Cricket Australia

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Cricket Australia
Cricket Australia Logo.png
Sport Cricket
Jurisdiction National
Founded 1905 (1905)
Affiliation International Cricket Council (ICC)
Headquarters Jolimont, Melbourne, Australia
Chairman David Peever
Other key staff James Sutherland (CEO)
Operating income Increase $99 million (2015 profit)[1]
Official website

Cricket Australia (CA), formerly known as the Australian Cricket Board (ACB), is the governing body for professional and amateur cricket in Australia. It was originally formed in 1905 as the "Australian Board of Control for International Cricket". It is incorporated as an Australian Public Company, limited by guarantee.[2]

Cricket Australia operates all of the Australian national representative cricket sides, including the Australian cricket team, the Australia national women's cricket team and youth sides as well. CA is also responsible for organising and hosting Test tours and one day internationals with other nations, and scheduling the home international fixtures.


Cricket Australia is an administrative organisation responsible for cricket in Australia. Cricket Australia has six member organisations that represent each of the Australian states. These organisations are:

Cricket ACT and Northern Territory Cricket are non-member associations, although the ACT participates in Cricket Australia tournaments such as the Women's National Cricket League and the Futures League, and previously briefly also competed in the domestic limited-overs competition.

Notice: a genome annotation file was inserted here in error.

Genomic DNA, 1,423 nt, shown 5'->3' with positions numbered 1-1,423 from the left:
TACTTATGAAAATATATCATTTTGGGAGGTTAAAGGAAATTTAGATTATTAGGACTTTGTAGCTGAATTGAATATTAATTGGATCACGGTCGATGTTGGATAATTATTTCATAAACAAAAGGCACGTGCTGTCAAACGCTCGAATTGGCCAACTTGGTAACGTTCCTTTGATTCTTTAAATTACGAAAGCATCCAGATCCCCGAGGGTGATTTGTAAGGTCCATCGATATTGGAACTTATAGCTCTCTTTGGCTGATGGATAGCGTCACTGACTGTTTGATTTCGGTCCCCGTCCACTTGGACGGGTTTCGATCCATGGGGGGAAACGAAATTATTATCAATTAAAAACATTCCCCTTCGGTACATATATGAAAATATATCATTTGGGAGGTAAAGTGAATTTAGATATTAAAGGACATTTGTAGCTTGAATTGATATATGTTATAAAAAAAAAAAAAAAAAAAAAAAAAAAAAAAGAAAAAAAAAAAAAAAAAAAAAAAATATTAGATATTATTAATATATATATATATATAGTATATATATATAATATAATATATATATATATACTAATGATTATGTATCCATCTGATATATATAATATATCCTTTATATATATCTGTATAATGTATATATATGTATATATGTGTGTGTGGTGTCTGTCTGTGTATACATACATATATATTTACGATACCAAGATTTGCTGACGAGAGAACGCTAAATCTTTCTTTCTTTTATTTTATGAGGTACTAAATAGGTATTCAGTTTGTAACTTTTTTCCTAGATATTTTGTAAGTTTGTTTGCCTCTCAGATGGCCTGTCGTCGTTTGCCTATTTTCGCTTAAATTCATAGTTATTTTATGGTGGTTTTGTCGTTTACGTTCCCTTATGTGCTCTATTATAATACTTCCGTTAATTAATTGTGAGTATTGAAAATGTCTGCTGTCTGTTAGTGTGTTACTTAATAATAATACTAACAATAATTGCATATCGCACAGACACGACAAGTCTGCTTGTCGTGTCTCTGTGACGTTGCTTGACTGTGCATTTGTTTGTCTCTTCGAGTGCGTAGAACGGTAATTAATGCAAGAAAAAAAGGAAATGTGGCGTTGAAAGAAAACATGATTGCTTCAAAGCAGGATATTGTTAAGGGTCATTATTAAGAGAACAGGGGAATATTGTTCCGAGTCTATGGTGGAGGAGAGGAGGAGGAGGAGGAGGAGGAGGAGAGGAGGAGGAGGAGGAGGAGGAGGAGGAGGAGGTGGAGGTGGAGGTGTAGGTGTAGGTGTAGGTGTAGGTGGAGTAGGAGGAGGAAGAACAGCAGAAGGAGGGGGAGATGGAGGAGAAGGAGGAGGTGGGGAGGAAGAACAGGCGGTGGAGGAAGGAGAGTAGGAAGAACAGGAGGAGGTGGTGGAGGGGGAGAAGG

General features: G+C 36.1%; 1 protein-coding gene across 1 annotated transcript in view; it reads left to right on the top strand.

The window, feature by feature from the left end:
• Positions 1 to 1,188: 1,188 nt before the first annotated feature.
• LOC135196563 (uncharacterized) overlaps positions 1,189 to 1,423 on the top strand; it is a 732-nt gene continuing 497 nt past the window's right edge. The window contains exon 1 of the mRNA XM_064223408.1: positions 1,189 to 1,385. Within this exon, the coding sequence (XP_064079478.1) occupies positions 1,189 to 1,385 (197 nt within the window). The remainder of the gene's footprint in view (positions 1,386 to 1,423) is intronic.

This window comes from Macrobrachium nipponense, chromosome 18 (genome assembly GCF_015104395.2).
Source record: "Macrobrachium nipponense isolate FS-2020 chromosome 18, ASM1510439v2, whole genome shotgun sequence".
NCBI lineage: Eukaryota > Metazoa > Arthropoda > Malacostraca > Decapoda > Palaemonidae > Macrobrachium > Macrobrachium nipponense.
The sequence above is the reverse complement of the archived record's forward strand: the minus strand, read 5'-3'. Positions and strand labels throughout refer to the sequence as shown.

Cricket Australia is governed by eight independent directors, who work collectively in the national interest of Australian cricket. The chief executive officer reports to the board of directors.

Each of the state cricket associations that are members of Cricket Australia also selects a representative side to participate in Australia's major domestic cricket tournaments.

Domestic teams, playing national tournaments[edit]

  State Men's Side Women's Side
  New South Wales New South Wales Blues New South Wales Breakers
  Queensland Queensland Bulls Queensland Fire
  South Australia Southern Redbacks South Australian Scorpions
  Tasmania Tasmanian Tigers Tasmanian Roar
  Victoria Victorian Bushrangers Victorian Spirit
  Western Australia Western Warriors Western Fury
  Territory Men's Side Women's Side
  Australian Capital Territory Canberra Comets ACT Meteors
  Northern Territory Northern Territory Men's Division Northern Territory Women's Division

Cricket Australia also maintains a healthy but independent association with the Australian Cricketers' Association to provide proper player's rights and welfare requirements.


The first centralised authority for the administration of cricket in Australia was established in 1892 when representatives from the state associations of New South Wales, South Australia and Victoria came together to establish the Australasian Cricket Council. However the Australasian Cricket Council was disbanded in 1898, and what is now known as Cricket Australia was established in 1905 as the "Australian Board of Control for International Cricket".[3] Before its establishment, tours by Australian teams to England were organised and funded by private groups or by the players themselves. Similarly invitations to English teams were made by private promoters or by individual clubs, such as the Melbourne Cricket Club.[citation needed] The predecessor organisation, the Australasian Cricket Council, had existed from 1892 to 1898 but was ineffective due to a lack of funding. Its one lasting action was to establish the Sheffield Shield, the major cricket competition between the Australian colonies.[4]